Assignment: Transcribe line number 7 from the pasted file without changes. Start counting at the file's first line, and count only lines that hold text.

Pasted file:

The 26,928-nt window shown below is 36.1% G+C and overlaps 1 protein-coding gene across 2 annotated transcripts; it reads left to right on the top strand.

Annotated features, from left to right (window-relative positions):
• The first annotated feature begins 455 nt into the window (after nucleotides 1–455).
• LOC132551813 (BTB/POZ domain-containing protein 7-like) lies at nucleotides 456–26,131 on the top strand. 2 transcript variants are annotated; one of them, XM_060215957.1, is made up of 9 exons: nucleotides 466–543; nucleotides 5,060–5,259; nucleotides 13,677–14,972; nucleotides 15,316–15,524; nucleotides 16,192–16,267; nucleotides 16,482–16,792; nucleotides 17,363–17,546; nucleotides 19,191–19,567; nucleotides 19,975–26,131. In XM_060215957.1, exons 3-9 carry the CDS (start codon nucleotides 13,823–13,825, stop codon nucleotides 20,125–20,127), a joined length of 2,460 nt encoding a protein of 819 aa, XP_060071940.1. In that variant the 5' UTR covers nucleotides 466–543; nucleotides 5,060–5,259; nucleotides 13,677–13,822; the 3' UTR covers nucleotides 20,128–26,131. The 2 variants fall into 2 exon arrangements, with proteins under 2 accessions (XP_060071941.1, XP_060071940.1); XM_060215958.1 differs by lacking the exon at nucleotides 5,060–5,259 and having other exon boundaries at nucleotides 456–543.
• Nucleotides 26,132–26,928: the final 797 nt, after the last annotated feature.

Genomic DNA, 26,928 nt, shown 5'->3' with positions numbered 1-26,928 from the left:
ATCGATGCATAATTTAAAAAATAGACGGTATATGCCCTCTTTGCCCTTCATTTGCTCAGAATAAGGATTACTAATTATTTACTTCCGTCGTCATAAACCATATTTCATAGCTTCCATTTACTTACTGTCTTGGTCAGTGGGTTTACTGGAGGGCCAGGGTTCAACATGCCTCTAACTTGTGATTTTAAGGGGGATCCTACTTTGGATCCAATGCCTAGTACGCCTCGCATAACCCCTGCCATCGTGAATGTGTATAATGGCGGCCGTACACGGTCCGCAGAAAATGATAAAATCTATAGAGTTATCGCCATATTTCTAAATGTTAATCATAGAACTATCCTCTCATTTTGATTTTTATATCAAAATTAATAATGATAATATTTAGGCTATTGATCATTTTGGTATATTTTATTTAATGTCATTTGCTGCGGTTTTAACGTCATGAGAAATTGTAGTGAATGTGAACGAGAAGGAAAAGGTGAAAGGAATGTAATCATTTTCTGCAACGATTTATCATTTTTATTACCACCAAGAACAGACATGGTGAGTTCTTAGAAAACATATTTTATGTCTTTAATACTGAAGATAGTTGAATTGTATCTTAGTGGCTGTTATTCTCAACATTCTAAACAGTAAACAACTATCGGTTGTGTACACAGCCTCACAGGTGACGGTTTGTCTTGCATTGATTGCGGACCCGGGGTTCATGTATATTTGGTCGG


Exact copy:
ATCGATGCATAATTTAAAAAATAGACGGTATATGCCCTCTTTGCCCTTCATTTGCTCAGAATAAGGATTACTAATTATTTACTTCCGTCGTCATAAACCATATTTCATAGCTTCCATTTACTTACTGTCTTGGTCAGTGGGTTTACTGGAGGGCCAGGGTTCAACATGCCTCTAACTTGTGATTTTAAGGGGGATCCTACTTTGGATCCAATGCCTAGTACGCCTCGCATAACCCCTGCCATCGTGAATGTGTATAATGGCGGCCGTACACGGTCCGCAGAAAATGATAAAATCTATAGAGTTATCGCCATATTTCTAAATGTTAATCATAGAACTATCCTCTCATTTTGATTTTTATATCAAAATTAATAATGATAATATTTAGGCTATTGATCATTTTGGTATATTTTATTTAATGTCATTTGCTGCGGTTTTAACGTCATGAGAAATTGTAGTGAATGTGAACGAGAAGGAAAAGGTGAAAGGAATGTAATCATTTTCTGCAACGATTTATCATTTTTATTACCACCAAGAACAGACATGGTGAGTTCTTAGAAAACATATTTTATGTCTTTAATACTGAAGATAGTTGAATTGTATCTTAGTGGCTGTTATTCTCAACATTCTAAACAGTAAACAACTATCGGTTGTGTACACAGCCTCACAGGTGACGGTTTGTCTTGCATTGATTGCGGACCCGGGGTTCATGTATATTTGGTCGG